Attention-deficit hyperactivity disorder (ADHD) is a persistent, pervasive disorder characterised by symptoms of inattention, impulsivity and hyperactivity. Although traditionally considered a disorder of childhood, symptoms and associated impairments persist into adulthood for a significant proportion of individuals. Untreated ADHD can have a number of adverse effects for both the individual and wider society. Despite this, ADHD in adults is often misdiagnosed or its diagnosis is ‘missed’ in general psychiatric settings and this article highlights some reasons for this.
Emerging research suggests that maternal immune activation (MIA) may be associated with an increased risk of adverse neurodevelopmental and mental health outcomes in offspring. Using data from the Raine Study, we investigated whether MIA during pregnancy was associated with increased behavioral and emotional problems in offspring longitudinally across development.
Mothers (Generation 1; N = 1905) were classified into the following categories: AAAE (Asthma/Allergy/Atopy/Eczema; N = 1267); infection (during pregnancy; N = 1082); no AAAE or infection (N = 301). The Child Behavior Checklist (CBCL) was administered for offspring at ages 5, 8, 10, 14, and 17. Generalized estimating equations were used to investigate the effect of maternal immune status on CBCL scores.
AAAE conditions were associated with significant increases in CBCL Total (β 2.49; CI 1.98–3.00), Externalizing (β 1.54; CI 1.05–2.03), and Internalizing (β 2.28; CI 1.80–2.76) scores. Infection conditions were also associated with increased Total (β 1.27; CI 0.77–1.78), Externalizing (β 1.18; CI 0.70–1.66), and Internalizing (β 0.76; CI 0.28–1.24) scores. Exposure to more than one AAAE and/or infection condition was associated with a greater elevation in CBCL scores than single exposures in males and females. Females showed greater increases on the Internalizing scale from MIA, while males showed similar increases on both Internalizing and Externalizing scales.
MIA was associated with increased behavioral and emotional problems in offspring throughout childhood and adolescence. This highlights the need to understand the relationship between MIA, fetal development, and long-term outcomes, with the potential to advance early identification and intervention strategies.
Replicated evidence indicates that children with attention-deficit/hyperactivity disorder (ADHD) show disproportionate increases in hyperactivity/physical movement when their underdeveloped executive functions are taxed. However, our understanding of hyperactivity’s relation with set shifting is limited, which is surprising given set shifting’s importance as the third core executive function alongside working memory and inhibition. The aim of this study was to experimentally examine the effect of imposing set shifting and inhibition demands on objectively measured activity level in children with and without ADHD.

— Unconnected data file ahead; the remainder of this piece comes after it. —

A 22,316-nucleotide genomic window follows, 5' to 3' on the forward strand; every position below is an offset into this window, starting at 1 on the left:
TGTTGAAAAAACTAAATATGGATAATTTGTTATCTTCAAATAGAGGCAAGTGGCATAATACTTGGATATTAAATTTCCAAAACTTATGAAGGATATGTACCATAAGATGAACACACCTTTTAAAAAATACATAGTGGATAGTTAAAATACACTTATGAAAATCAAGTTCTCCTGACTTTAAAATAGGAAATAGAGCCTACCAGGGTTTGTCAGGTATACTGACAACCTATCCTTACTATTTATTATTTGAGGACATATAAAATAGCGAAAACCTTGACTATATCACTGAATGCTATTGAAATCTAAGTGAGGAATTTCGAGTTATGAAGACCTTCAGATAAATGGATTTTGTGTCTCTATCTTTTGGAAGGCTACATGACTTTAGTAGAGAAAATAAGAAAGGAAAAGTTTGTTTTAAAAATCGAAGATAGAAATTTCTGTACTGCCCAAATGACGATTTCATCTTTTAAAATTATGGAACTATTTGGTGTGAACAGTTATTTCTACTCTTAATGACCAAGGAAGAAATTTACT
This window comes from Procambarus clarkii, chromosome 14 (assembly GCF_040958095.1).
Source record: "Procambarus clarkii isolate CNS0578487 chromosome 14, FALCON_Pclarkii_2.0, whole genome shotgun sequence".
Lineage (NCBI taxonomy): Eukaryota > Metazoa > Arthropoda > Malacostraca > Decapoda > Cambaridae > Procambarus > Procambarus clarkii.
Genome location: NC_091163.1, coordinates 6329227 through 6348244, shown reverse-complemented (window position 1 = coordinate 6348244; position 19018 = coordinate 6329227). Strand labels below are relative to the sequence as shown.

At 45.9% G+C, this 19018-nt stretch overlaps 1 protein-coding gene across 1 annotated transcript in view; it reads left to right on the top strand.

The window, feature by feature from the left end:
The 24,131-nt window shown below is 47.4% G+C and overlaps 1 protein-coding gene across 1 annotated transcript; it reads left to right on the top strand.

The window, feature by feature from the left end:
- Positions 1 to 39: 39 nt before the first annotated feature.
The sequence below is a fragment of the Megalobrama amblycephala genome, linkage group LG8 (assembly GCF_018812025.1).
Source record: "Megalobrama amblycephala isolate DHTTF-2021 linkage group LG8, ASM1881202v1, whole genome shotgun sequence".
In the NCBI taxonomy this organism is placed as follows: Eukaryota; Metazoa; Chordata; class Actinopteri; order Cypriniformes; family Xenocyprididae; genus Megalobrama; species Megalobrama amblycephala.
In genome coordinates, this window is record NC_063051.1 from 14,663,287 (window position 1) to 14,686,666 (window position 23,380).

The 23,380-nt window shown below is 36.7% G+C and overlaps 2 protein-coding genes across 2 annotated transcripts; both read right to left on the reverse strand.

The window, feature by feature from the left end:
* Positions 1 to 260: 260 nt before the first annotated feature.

The current study used a validated experimental manipulation to differentially evoke set shifting, inhibition, and general cognitive demands in a carefully phenotyped sample of children aged 8–13 years with ADHD (n = 43) and without ADHD (n = 34). Activity level was sampled during each task using multiple, high-precision actigraphs; total hyperactivity scores (THS) were calculated.
Results of the 2 × 5 Bayesian ANOVA for hyperactivity revealed strong support for a main effect of task (BF10 = 1.79 × 1018, p < .001, ω2 = .20), such that children upregulated their physical movement in response to general cognitive demands and set shifting demands specifically, but not in response to increased inhibition demands. Importantly, however, this manipulation did not disproportionally increase hyperactivity in ADHD as demonstrated by significant evidence against the task × group interaction (BF01 = 18.21, p = .48, ω2 = .002).
Inhibition demands do not cause children to upregulate their physical activity. Set shifting produces reliable increases in children’s physical movement/hyperactivity over and above the effects of general cognitive demands but cannot specifically explain hyperactivity in children with ADHD.